We have noticed you are using an ad blocker
To continue providing news and award winning journalism, we rely on advertising revenue.
To continue reading, please turn off your ad blocker or whitelist us.
World Aids Day, observed annually on 1 December, is dedicated to raising awareness to the Aids pandemic caused by the spread of the HIV infection.
To date, there are an estimated 35.3 million people living with HIV – human immunodeficiency virus. Between 1981 and 2012, Aids - acquired immune deficiency syndrome – has killed 36 million people worldwide.
This year, the theme is Focus, Partner, Achieve: An AIDS-free generation – to highlight the need to for governments and health officials, NGOs and individuals to address Aids prevention and treatment.
History of World Aids Day
The idea for World Aids Day was conceived by two public information officers for the Global Programme on Aids at the World Health Organisation, James Bunn and Thomas Netter, in 1987.
The history of HIV and Aids in the US began in 1981, when the country recognised a new illness among a small number of gay men. Although it widely accepted that the origin of HIV lies in Africa, the US was the first country to bring the virus into the public consciousness.
With the approval of Dr Jonathan Mann, the former head of the Global Programme on Aids (now known as UNAIDS), the decision was made to hold the day on 1 December. It was thought the day would receive maximum coverage by the western media, as it was after the US elections but before the Christmas holidays.
In 1996, UNAIDS took over the planning and promotion of World Aids Day. The White House began marking the day with a display of a 28-foot Aids ribbon in 2007, as the first symbol to hang on the building since the Lincoln administration.
World AIDS Day is observed on social media with the hashtag #WAD2014.
Facts about HIV/AIDS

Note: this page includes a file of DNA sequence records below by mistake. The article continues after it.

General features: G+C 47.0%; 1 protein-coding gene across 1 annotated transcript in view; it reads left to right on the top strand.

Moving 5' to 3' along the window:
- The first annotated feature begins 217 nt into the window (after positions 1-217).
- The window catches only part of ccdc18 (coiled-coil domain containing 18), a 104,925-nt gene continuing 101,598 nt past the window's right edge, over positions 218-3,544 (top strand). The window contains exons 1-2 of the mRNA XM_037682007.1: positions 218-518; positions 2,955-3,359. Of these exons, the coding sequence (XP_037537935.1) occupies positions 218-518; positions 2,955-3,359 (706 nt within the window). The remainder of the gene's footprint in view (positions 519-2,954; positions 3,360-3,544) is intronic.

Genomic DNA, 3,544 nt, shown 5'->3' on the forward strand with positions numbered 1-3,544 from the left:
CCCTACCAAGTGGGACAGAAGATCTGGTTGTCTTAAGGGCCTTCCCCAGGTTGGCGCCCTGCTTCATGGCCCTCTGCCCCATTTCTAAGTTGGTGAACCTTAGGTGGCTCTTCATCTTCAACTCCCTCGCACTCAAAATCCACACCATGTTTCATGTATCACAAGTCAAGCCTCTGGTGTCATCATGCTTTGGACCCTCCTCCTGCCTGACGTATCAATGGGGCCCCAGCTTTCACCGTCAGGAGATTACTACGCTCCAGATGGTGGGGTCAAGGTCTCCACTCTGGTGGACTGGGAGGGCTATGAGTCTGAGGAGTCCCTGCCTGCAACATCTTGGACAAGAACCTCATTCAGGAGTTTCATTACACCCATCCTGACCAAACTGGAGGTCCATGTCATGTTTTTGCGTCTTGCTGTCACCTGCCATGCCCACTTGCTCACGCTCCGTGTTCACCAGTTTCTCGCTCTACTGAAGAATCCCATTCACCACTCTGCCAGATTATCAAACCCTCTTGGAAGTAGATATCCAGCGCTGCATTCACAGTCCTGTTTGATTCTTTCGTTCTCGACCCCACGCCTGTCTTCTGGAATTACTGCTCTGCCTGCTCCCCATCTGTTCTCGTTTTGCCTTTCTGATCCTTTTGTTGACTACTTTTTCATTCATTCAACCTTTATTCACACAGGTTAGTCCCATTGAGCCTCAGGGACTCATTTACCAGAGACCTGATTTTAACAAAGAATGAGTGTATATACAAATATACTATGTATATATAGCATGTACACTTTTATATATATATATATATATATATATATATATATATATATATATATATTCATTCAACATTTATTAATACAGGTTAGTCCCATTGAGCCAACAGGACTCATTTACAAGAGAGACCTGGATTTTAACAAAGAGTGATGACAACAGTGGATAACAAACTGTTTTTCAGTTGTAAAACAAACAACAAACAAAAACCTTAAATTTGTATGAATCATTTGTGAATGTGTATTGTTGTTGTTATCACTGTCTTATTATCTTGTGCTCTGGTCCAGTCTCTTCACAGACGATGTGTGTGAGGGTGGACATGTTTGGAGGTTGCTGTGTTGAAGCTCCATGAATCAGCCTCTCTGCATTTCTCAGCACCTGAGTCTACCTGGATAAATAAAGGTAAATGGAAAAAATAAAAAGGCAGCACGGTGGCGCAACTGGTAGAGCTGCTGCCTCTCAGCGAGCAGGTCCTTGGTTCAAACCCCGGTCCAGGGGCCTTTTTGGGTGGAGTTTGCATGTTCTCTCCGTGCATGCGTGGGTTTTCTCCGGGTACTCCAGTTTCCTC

Aids is one of the most important global public health issues in recorded history. Caused by infection with HIV, a person may experience a brief period with flu-like symptoms, before a long period with no symptoms. It renders the patient susceptible to infections like tuberculosis and certain cancers.
In the final stages of Aids, lung infections and a type of cancer known as Kaposi's sarcoma are common.
HIV is primarily transmitted via unprotected sexual intercourse, contaminated blood transfusions, hypodermic needles, and from mother to child, via pregnancy, delivery or breastfeeding.
Sub-Saharan Africa remains most severely affected, with nearly one in every 20 adults living with HIV and accounting for nearly 71% of the people living with HIV worldwide.
There are around two million deaths from Aids each year, of which about 270,000 are children.
At the end of 2013, 11.7 million people were receiving ART in low- and middle-income countries, which is around 36% of the 32.6 million people living with HIV in these regions.
Since the beginning of the epidemic, around 78 million people have been infected with the HIV virus.
HIV is treated with antiretrovirals, which work by stopping the virus replicating in the body, allowing the immune system to repair itself and preventing further damage. Patients tend to take three or more types of antiretrovirals – known as combination or antiretroviral therapy.
Antiretroviral therapy prevents the onward transmission of HIV.
Progress has also been made in preventing mother-to-child transmission and keeping mothers alive. In 2013, nearly seven out of 10 pregnant women living with HIV – 970 000 women – received antiretrovirals.